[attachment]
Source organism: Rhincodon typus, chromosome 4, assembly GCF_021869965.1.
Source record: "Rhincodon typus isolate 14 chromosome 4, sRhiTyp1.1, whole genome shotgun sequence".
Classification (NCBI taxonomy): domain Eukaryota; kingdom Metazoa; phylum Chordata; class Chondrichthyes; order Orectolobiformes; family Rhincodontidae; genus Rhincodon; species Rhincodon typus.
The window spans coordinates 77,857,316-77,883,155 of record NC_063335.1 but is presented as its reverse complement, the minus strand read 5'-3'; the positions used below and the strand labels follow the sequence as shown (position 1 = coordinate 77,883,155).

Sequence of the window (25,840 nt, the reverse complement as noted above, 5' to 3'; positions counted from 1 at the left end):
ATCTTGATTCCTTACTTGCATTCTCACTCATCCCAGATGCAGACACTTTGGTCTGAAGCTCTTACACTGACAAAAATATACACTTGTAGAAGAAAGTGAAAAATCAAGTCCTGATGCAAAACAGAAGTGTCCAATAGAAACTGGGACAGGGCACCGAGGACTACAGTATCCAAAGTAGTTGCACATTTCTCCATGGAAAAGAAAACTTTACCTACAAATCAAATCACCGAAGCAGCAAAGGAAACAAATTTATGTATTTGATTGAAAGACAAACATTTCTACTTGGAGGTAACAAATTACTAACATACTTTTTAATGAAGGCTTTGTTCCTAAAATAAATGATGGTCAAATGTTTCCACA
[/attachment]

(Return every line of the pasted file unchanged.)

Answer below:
Source organism: Rhincodon typus, chromosome 4, assembly GCF_021869965.1.
Source record: "Rhincodon typus isolate 14 chromosome 4, sRhiTyp1.1, whole genome shotgun sequence".
Classification (NCBI taxonomy): domain Eukaryota; kingdom Metazoa; phylum Chordata; class Chondrichthyes; order Orectolobiformes; family Rhincodontidae; genus Rhincodon; species Rhincodon typus.
The window spans coordinates 77,857,316-77,883,155 of record NC_063335.1 but is presented as its reverse complement, the minus strand read 5'-3'; the positions used below and the strand labels follow the sequence as shown (position 1 = coordinate 77,883,155).

Sequence of the window (25,840 nt, the reverse complement as noted above, 5' to 3'; positions counted from 1 at the left end):
ATCTTGATTCCTTACTTGCATTCTCACTCATCCCAGATGCAGACACTTTGGTCTGAAGCTCTTACACTGACAAAAATATACACTTGTAGAAGAAAGTGAAAAATCAAGTCCTGATGCAAAACAGAAGTGTCCAATAGAAACTGGGACAGGGCACCGAGGACTACAGTATCCAAAGTAGTTGCACATTTCTCCATGGAAAAGAAAACTTTACCTACAAATCAAATCACCGAAGCAGCAAAGGAAACAAATTTATGTATTTGATTGAAAGACAAACATTTCTACTTGGAGGTAACAAATTACTAACATACTTTTTAATGAAGGCTTTGTTCCTAAAATAAATGATGGTCAAATGTTTCCACA